King Lear in ninety-five
minutes? Set in the Old West? It seems a bit of a stretch at first, but with
Patrick Stewart in the title role, returning to his Shakespearian-actor roots,
I was willing to give King of Texas a shot. As it turns out, this film
offers an entertaining and well-handled take on the classic play. The English
king Lear becomes John Lear (Patrick Stewart), a cattle baron who, as in the
original play, decides to divide his land among his three daughters without
realizing what a can of worms he's about to open.
King of Texas is a full
adaptation, rather than a direct filmed version of the play: that is, the
storyline, main characters, and key scenes are retained, but the dialogue is
modern and not directly based on Shakespeare's dialogue. The result is a very
accessible film for those who haven't read the play, and while I personally
would have enjoyed hearing more of Shakespeare's own poetic language, I can see
that the "complete" nature of the adaptation enables it to fit better
into the Old West setting.
The Texas setting in fact works
very well for the transplantation of the English story of Lear. Vast tracts of
land for raising cattle are as much a temptation for the avaricious as Lear's
original English kingdom, and blood feuds, vengeance, double-crossing, and
deadly sibling rivalry are just a normal part of the landscape in Texas at this
time, recently independent from Mexico after a war of conquest by U.S.
settlers. The film manages to include all the key scenes from the play, which
are essential in building the story steadily toward its tragic end; for those
who haven't read the play, I won't go into details, as it would spoil several
key scenes, but in any case it's interesting to see how well the English story
translates to its new setting.
King Lear is a bloody
story, make no mistake, and King of Texas doesn't shy away from
presenting its characters as menacing, yet very realistic, in their willingness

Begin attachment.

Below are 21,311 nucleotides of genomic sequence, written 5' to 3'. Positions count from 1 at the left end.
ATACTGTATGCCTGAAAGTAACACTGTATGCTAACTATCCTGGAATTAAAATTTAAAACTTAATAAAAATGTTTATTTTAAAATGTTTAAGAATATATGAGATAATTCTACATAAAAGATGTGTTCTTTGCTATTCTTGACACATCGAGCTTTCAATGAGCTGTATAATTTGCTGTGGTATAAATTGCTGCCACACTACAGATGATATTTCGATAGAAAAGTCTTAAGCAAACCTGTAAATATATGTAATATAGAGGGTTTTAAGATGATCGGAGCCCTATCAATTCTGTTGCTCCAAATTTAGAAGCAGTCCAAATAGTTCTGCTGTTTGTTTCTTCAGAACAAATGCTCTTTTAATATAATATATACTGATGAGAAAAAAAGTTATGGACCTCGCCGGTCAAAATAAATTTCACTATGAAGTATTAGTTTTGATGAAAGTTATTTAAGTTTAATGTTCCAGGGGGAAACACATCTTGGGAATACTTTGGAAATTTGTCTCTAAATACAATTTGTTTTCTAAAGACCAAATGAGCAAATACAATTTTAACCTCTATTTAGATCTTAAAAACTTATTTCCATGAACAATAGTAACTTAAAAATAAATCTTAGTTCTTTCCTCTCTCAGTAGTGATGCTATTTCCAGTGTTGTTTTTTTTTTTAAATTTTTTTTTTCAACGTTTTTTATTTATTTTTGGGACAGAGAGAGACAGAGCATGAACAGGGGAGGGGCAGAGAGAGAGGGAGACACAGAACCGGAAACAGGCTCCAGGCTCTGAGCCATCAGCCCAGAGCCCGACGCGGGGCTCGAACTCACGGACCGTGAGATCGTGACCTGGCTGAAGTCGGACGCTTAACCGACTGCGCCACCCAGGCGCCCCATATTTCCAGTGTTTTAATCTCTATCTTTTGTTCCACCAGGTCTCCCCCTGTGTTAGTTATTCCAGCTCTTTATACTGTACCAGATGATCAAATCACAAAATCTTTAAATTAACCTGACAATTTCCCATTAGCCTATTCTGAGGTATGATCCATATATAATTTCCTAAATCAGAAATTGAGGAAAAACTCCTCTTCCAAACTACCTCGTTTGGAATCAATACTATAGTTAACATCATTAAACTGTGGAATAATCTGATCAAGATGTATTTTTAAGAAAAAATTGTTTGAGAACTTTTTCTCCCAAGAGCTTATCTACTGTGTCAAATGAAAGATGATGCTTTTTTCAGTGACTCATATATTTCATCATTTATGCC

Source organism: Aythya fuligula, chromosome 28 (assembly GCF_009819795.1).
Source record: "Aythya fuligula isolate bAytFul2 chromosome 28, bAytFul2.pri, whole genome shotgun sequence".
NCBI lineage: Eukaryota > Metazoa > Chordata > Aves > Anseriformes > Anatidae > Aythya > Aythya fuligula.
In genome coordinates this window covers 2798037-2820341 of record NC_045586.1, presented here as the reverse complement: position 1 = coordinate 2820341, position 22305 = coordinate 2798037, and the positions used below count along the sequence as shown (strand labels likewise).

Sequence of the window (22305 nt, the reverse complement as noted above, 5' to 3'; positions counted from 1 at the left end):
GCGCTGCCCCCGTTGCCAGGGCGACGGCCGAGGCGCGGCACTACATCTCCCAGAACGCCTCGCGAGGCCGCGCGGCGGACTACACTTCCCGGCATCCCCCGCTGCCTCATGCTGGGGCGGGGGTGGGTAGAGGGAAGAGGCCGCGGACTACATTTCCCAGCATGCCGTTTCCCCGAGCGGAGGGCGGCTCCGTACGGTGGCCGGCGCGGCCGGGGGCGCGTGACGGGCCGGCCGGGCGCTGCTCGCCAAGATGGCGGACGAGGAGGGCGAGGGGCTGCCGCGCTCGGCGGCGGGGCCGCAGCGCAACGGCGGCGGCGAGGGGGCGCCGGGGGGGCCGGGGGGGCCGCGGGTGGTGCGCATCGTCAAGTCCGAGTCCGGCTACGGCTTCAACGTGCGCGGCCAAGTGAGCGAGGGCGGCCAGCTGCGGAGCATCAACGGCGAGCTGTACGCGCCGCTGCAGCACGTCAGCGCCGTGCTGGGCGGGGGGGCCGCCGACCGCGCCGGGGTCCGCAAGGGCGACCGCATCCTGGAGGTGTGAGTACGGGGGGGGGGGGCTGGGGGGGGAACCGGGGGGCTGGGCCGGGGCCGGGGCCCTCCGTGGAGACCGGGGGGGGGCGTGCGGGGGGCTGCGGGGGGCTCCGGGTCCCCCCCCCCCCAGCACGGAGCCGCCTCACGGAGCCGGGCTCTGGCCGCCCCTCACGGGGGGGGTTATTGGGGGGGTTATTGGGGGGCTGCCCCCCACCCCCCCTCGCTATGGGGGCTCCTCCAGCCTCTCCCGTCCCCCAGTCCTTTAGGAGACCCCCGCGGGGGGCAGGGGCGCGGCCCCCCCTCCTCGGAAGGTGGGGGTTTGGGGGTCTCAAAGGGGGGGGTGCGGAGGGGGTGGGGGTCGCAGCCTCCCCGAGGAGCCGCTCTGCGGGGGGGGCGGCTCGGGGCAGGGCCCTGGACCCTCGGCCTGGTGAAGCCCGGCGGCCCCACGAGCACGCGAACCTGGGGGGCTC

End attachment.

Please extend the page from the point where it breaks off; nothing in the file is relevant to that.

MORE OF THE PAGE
to do whatever it takes to get ahead in life. As the story develops, Patrick
Stewart does an excellent job of portraying the aging Lear as a man who,
despite his successes in empire-building, has no understanding of his own
family. It's from King Lear that comes the famous line "How sharper
than a serpent's tooth it is / To have a thankless child", but Lear's
folly is that he fails to understand the way that genuine love and gratefulness
are earned, and expressed. The strength of Lear in both the original play and
in King of Texas is that we can feel pity for the character without
completely liking him; he does, after all, bring all this on his own head.
The film admittedly never quite
achieves the epic feel that a Shakespearean adaptation ought to have. King
Lear is a great tragedy, and given the compression of the story into a
fairly short running time, the actors do a creditable job in bringing out the
highlights of their characters and the story; what's missing is a bit more
depth, a bit more development of the material so that the conclusion, which is
quite affecting as it is, could become truly moving.
Even though it was originally a
made-for-television movie, King of Texas has been given a nice transfer
worthy of a feature film. The DVD has an anamorphic widescreen image that
preserves the film's original aspect ratio of 1.85:1. With the broad vistas of
the Texas landscape, including some quite artistic compositions in several
scenes, it's nice to get the correct scope of the film on DVD.
As far as image quality goes, King
of Texas is above average. There's a fair amount of noise in the image, and
some edge enhancement is visible, but it doesn't detract too much from the
overall appearance of the film. Both colors and contrast are excellent: a
varied palette of colors is used throughout the film, such as in the yellows,
browns, and blues of the Texas earth and sky, as well as nicely-represented
skin tones and clothing colors.
King of Texas is
presented with only a Dolby 2.0 track, which is a bit of a disappointment since
this is a film that would have had a chance to shine with a 5.1 track. Many
scenes involve sound effects that could have been given a good surround
treatment, such as gunfights, cattle herds, and horses running; in King of
Texas, these scenes have a somewhat flat sound to them with the stereo
presentation. The dialogue, music, and environmental effects are properly
balanced, and the actors' voices are always clear; though it could have been
much better, overall the soundtrack for King of Texas comes in at a
notch above average.
We get minimal special features
in King of Texas: just a cast and crew listing with only a few items
selectable for more information. It's packaged in a snapper case, with
easy-to-navigate, simply themed menus.
King of Texas is an
enjoyable take on Shakespeare's King Lear, and by virtue of
transplanting the Bard's epic tale to the Old West, it makes for an interesting
western as well. It lacks the depth that a longer, more developed film could
have had, but King of Texas handles the dramatic material quite
credibly. With its reasonably good anamorphic transfer to DVD, King of Texas